Tax Guidelines of Hungary Part 1

Published at: 06/03/2014 01:38 pm

Tax Guidelines of Hungary Part 1

About the personal Income Tax

Every private person resident in Hungary is subject to tax liability in respect of all their income earned in Hungary or comes from abroad.

In Hungary the tax year is equal the calendar year.

Taxable income in Hungary:

Except some exemptions provided by law, all types of incomes of private individuals are subject to income tax. In the case of private individuals, the Hungarian Personal Income Tax Act (PIT) separates the following categories of income:

  • incomes to be consolidated; these are incomes from self employment, employment and other incomes to be consolidated
  • separately taxed incomes (benefits, capital gains, income derived from private business or rental income).

In Hungary the personal income tax is flat-tax, the rate of it is 16%, since 2011.

Tax-exempt incomes

The tax-exempt benefits are listed in the PIT. Among others such incomes and benefits include:
  • some forms of state support for fostering and raising a minor,
  • scholarships paid by non residents to students studying in a foreign educational institution or researchers working abroad,
  • certain services of insurance companies,
  • pension.

Income from activities other than self-employment

Income derived from non-independent activity can be salary from employment, income from activity of acting as leader of an economic organisation, and activities of the private individual who is an owner of a company.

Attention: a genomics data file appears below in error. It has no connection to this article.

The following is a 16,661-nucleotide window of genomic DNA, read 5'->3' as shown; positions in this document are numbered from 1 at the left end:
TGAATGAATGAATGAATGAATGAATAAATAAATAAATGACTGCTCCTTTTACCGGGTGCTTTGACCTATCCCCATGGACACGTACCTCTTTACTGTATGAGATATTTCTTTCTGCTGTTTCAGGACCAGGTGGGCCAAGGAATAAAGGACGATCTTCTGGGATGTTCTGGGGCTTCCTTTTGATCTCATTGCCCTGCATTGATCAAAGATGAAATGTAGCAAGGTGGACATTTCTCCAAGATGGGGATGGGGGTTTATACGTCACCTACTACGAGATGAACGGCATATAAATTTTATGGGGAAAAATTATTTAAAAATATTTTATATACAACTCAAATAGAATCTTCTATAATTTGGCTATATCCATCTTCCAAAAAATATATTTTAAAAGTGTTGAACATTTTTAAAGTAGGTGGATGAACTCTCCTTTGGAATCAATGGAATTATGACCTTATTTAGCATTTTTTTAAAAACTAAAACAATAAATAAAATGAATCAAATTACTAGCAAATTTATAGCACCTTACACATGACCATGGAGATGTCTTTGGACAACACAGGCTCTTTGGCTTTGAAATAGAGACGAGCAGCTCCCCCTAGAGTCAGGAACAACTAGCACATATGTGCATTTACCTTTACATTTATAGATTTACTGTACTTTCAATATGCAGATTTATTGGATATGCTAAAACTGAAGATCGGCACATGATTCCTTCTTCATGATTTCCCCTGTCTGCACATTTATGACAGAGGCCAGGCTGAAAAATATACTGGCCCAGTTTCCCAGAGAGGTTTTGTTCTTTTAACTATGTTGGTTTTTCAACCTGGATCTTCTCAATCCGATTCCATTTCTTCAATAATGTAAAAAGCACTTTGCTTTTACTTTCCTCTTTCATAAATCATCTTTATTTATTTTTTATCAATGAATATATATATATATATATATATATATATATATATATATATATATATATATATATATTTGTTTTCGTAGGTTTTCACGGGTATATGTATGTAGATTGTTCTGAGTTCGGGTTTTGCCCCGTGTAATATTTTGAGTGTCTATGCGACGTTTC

Income from activities other than self-employment includes salary and remuneration received by private individuals in payment for such activities, and income paid as personal participation and for activities as senior officers and elected office-holders.

As rule, these costs cannot be deducted from the tax base.

Income from self-employment activities

As a main rule, outside the framework of one-man businesses, income from independent professional activity shall be calculated as the difference of all revenues and expenditures. Private individuals with an independent professional activity including primary agricultural producers, lessors of property, appointed auditors as well as members of the European Parliament, the Parliament and of local authorities.

The taxpayer can choose between the two options of cost accounting:
  • actually arising costs,
  • 10% of revenues can be regarded as cost accounting
  Within one fiscal year only one way of cost accounting can be applied. Income from royalties at its original holder is taxed in accordance with the rules applicable to income from self-employment activities. Primary agricultural producers can, just like individual entrepreneurs, choose flat rate taxation.


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